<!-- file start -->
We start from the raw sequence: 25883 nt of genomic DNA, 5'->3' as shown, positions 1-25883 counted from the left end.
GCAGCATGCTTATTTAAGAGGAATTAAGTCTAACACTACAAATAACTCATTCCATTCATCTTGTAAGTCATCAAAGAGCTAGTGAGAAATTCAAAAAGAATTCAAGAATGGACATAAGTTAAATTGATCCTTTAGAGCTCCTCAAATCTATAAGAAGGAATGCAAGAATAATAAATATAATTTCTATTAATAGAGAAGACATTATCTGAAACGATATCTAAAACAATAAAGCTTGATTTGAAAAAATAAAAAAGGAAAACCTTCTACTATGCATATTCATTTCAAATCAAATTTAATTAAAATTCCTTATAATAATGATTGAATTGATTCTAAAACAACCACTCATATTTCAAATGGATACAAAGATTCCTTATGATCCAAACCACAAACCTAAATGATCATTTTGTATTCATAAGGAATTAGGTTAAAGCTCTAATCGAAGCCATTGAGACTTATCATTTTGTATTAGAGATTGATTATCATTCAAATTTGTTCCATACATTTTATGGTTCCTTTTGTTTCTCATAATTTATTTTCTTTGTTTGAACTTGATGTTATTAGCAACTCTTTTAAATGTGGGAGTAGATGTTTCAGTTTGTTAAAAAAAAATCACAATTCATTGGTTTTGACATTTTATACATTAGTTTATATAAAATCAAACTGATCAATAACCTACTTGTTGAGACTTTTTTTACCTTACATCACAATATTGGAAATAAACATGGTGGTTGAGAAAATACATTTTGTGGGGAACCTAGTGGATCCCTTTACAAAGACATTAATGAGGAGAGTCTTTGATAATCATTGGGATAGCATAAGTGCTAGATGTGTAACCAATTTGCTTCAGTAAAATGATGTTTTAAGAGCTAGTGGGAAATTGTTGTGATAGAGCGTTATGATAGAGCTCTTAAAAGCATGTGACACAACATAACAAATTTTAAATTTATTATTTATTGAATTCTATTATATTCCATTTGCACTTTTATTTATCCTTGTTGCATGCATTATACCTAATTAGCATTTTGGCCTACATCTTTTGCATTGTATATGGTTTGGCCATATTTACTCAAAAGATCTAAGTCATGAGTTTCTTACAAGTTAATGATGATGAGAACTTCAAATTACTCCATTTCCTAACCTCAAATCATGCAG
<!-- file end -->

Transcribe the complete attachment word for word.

We start from the raw sequence: 25883 nt of genomic DNA, 5'->3' as shown, positions 1-25883 counted from the left end.
GCAGCATGCTTATTTAAGAGGAATTAAGTCTAACACTACAAATAACTCATTCCATTCATCTTGTAAGTCATCAAAGAGCTAGTGAGAAATTCAAAAAGAATTCAAGAATGGACATAAGTTAAATTGATCCTTTAGAGCTCCTCAAATCTATAAGAAGGAATGCAAGAATAATAAATATAATTTCTATTAATAGAGAAGACATTATCTGAAACGATATCTAAAACAATAAAGCTTGATTTGAAAAAATAAAAAAGGAAAACCTTCTACTATGCATATTCATTTCAAATCAAATTTAATTAAAATTCCTTATAATAATGATTGAATTGATTCTAAAACAACCACTCATATTTCAAATGGATACAAAGATTCCTTATGATCCAAACCACAAACCTAAATGATCATTTTGTATTCATAAGGAATTAGGTTAAAGCTCTAATCGAAGCCATTGAGACTTATCATTTTGTATTAGAGATTGATTATCATTCAAATTTGTTCCATACATTTTATGGTTCCTTTTGTTTCTCATAATTTATTTTCTTTGTTTGAACTTGATGTTATTAGCAACTCTTTTAAATGTGGGAGTAGATGTTTCAGTTTGTTAAAAAAAAATCACAATTCATTGGTTTTGACATTTTATACATTAGTTTATATAAAATCAAACTGATCAATAACCTACTTGTTGAGACTTTTTTTACCTTACATCACAATATTGGAAATAAACATGGTGGTTGAGAAAATACATTTTGTGGGGAACCTAGTGGATCCCTTTACAAAGACATTAATGAGGAGAGTCTTTGATAATCATTGGGATAGCATAAGTGCTAGATGTGTAACCAATTTGCTTCAGTAAAATGATGTTTTAAGAGCTAGTGGGAAATTGTTGTGATAGAGCGTTATGATAGAGCTCTTAAAAGCATGTGACACAACATAACAAATTTTAAATTTATTATTTATTGAATTCTATTATATTCCATTTGCACTTTTATTTATCCTTGTTGCATGCATTATACCTAATTAGCATTTTGGCCTACATCTTTTGCATTGTATATGGTTTGGCCATATTTACTCAAAAGATCTAAGTCATGAGTTTCTTACAAGTTAATGATGATGAGAACTTCAAATTACTCCATTTCCTAACCTCAAATCATGCAG